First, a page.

Why would I have been willing to marry an infertile woman only if she preferred not to have children? Because I'm not that crazy about kids that I'm willing to take on the huge responsibility of raising a child with potentially serious issues whose parents of origin and early circumstances I really know little to nothing about. I have no desire whatsoever to risk ruining my life to become parent to child who is not my own flesh and blood on top of everything. Why do I think about the risks so much? Because the world is becoming increasingly prosperous and peaceful and children who really need adoptive parents are increasingly in short supply. I know there are people who really want to become parents naturally or through adoption. Let them have the kids who need adoptive parents.

Rich countries have very few children in need of adoptions and international adoptions are rife with problems with corruption, stealing children, child trafficking and the like. 

See: https://www.huffingtonpost.com/mirah-riben/adoption-crimes-and-corru_b_6467540.html?guccounter=1


  I would have no problem marrying a sterile woman. I have seen many couples who have found ways to go around the issue of parenthood. Either they settle for no children because they have other priorities or they adopt orphans and raised them as their own feeling doubly blessed.

I think that the concern for parenthood may be universal in as much as people across cultures feel that it is logical, and probably the main point in life, to reproduce and thus perpetuate a family name or a culture. Barrenness or infertility is considered in some cultures as a sign of shame, punishment from the gods or a handicap. However, for different reasons, some cultures have developed a more relaxed attitude towards procreation and therefore a more tolerant attitude towards men or women who are infertile.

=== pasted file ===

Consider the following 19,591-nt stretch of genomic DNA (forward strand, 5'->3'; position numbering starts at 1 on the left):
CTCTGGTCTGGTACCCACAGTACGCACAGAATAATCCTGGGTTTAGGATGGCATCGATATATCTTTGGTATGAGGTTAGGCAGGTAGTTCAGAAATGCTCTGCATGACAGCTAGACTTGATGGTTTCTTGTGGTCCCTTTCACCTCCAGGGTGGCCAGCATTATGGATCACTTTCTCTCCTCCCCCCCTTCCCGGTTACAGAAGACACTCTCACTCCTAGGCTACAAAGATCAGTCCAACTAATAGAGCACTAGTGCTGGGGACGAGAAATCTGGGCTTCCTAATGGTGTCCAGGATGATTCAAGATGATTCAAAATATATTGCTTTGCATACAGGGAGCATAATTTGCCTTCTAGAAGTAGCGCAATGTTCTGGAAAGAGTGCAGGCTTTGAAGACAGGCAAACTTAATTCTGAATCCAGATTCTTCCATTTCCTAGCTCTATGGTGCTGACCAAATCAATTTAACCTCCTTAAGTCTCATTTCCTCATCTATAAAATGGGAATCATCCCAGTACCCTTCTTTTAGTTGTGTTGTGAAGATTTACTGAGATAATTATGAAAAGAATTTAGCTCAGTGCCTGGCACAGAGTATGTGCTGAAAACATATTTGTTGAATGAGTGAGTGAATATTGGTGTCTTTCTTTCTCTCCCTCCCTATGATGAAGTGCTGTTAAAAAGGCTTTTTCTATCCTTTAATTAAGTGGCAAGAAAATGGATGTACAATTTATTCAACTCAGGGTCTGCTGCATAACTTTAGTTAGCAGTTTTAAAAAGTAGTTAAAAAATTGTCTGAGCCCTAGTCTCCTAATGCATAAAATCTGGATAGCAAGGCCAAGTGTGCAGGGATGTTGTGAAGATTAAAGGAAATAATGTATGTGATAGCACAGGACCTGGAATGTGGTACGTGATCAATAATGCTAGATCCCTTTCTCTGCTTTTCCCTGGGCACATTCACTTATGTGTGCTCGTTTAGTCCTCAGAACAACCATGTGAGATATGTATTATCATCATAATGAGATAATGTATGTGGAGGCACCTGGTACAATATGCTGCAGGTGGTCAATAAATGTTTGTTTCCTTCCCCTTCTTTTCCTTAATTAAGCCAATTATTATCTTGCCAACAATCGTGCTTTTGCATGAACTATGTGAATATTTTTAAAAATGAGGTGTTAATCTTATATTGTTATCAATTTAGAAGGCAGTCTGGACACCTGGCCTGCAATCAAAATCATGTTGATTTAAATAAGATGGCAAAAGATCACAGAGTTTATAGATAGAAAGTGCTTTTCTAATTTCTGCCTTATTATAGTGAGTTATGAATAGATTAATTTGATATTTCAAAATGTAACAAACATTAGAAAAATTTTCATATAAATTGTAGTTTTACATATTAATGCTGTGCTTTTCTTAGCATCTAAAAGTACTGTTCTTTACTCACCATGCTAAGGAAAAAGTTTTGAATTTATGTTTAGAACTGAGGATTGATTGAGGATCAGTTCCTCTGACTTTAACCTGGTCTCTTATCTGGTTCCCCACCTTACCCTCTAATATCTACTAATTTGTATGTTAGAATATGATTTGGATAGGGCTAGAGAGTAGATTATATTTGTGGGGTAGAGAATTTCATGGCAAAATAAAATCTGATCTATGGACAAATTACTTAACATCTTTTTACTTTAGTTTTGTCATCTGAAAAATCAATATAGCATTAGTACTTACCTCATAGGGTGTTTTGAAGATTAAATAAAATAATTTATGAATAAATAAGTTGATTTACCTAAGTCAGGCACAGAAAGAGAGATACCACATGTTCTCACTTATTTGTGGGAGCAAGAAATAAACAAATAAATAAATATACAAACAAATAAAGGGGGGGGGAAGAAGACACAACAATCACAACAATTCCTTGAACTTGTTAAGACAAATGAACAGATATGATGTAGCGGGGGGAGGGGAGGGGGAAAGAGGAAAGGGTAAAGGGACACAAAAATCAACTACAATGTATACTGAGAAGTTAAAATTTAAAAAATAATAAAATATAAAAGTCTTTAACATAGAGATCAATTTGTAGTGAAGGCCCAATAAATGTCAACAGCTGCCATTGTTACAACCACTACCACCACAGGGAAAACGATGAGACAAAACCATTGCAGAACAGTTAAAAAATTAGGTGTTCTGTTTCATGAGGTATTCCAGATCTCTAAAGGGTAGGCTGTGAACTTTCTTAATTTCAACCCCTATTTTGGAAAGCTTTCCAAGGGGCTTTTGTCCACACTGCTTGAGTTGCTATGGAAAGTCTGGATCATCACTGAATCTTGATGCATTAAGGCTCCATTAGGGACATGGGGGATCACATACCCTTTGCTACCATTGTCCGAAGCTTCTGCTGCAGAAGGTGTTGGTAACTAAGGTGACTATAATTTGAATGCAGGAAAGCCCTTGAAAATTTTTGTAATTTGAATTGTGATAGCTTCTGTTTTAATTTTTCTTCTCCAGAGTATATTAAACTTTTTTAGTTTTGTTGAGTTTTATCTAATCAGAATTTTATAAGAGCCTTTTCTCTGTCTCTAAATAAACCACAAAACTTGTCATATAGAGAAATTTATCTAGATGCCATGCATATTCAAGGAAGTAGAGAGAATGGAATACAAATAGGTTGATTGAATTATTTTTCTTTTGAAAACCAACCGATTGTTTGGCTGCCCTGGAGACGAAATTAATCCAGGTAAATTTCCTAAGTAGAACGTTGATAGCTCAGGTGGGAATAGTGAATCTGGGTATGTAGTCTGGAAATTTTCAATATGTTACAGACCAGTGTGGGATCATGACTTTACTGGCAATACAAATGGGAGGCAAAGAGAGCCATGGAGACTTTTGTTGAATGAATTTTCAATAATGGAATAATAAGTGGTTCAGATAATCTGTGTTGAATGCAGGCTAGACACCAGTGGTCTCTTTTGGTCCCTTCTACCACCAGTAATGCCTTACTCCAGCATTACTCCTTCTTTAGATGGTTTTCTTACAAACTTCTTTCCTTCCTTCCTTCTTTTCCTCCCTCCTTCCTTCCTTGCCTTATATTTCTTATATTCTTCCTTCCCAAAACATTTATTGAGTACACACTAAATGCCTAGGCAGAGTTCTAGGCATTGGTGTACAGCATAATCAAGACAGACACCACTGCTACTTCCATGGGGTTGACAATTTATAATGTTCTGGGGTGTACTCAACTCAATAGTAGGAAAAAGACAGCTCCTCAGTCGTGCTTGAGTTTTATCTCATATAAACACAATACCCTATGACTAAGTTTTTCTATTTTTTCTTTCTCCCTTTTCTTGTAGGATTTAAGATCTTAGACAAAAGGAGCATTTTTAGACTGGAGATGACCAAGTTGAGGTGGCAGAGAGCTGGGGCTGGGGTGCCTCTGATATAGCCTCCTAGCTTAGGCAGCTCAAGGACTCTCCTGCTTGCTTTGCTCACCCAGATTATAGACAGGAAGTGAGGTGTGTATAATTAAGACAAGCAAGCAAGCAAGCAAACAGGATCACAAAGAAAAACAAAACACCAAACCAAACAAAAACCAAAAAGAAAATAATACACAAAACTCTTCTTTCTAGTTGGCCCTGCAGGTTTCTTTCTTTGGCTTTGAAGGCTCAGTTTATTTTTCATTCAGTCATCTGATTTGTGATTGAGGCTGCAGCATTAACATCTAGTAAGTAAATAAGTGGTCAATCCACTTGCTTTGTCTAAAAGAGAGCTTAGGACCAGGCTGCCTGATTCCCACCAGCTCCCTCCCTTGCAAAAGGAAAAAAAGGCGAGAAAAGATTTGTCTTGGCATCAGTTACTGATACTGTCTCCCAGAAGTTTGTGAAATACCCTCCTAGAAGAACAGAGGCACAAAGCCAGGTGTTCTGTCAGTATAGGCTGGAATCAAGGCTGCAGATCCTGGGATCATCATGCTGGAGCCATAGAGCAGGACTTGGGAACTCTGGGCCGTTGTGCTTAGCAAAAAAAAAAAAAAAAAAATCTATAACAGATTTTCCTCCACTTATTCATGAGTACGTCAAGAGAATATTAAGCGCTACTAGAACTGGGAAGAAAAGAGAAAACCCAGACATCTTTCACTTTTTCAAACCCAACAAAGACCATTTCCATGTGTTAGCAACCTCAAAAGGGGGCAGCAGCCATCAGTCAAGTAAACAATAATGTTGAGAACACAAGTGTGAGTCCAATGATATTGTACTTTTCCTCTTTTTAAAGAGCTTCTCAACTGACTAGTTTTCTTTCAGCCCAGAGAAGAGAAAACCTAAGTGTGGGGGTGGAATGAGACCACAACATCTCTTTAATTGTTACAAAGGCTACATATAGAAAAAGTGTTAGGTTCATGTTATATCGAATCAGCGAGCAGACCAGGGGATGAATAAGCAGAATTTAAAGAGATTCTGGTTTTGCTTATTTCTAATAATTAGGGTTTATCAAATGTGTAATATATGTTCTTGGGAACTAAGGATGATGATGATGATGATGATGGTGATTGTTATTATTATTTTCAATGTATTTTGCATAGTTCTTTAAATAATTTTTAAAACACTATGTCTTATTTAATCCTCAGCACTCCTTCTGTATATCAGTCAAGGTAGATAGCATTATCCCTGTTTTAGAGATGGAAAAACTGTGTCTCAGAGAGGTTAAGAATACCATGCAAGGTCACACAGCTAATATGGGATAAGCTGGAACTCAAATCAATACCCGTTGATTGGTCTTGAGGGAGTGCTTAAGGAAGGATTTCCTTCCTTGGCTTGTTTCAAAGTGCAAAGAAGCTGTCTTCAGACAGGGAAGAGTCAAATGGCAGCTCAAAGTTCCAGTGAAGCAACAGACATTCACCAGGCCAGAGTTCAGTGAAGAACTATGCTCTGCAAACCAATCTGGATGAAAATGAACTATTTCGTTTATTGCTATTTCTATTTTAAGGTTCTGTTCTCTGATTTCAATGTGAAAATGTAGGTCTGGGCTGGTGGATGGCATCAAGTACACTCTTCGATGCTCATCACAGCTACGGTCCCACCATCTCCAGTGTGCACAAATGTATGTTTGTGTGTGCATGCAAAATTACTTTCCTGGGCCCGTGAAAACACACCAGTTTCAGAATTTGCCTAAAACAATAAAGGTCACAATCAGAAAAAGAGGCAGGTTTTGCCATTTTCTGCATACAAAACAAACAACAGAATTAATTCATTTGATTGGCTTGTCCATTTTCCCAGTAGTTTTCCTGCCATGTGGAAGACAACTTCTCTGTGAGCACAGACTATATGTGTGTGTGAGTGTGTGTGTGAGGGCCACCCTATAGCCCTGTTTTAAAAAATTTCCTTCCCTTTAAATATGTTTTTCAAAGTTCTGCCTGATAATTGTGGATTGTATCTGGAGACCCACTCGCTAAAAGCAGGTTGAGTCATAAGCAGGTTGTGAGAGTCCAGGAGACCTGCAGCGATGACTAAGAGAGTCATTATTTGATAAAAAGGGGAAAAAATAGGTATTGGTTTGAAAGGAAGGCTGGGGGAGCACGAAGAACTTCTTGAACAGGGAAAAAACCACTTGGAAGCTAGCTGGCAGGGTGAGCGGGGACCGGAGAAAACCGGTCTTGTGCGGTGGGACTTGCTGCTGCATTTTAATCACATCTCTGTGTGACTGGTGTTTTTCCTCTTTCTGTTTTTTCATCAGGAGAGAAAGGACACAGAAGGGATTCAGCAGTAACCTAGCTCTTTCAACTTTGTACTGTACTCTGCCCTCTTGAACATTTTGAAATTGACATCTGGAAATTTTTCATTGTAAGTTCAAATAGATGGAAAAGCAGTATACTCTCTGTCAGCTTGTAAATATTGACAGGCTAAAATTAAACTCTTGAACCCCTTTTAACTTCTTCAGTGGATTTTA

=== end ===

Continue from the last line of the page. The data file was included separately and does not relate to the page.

I know some people who would rather die before they adopt “who-knows-whose-children”. The idea of raising children whose past or family cannot be traced or who may have “the wrong” kind of genes is appalling for some people. I would not object to adopting, if that would solve the problem. Proper upbringing may be the result of parental care along with environmental factors. Thus, if those two aspects are under control, we may have ideal kids, even if they are not biologically ours.

I think that loving another person goes beyond that person’s ability to have children, thus if I fall in love with a woman who happens to be sterile, I cannot judge her for that. My love should be able to circumvent that issue and find ways to mitigate it, if it needed to be mitigated. The two parties may agree that no having children may be the best option. Some couples establish professional and personal goals as their priority and they find irresponsible to bring children into the equation if they are not going to be taken care of properly.

Other couples may discover that they are not the “parent-type” and would be better off without children. I think that we have all seen children whose parents behave in such a way (irresponsibly, aggressively, etc.) that makes us wish they were sterile.


Yes you can. For the one and only legitimate reason one should enter into a relationship: Love.


It is obvious that everyone would like to have children, but if fate does not allow it, when one or both  are infertile, it must be accepted.

To have children is not the goal of our existence, we are passing on this earth to give the best of ourselves, to do the best of good works and to obey Allah.

Personally I marry a woman if she is sterile, it will be our destiny and I will accept it with open arms.


Depends on how fixed one would be on having kids or not...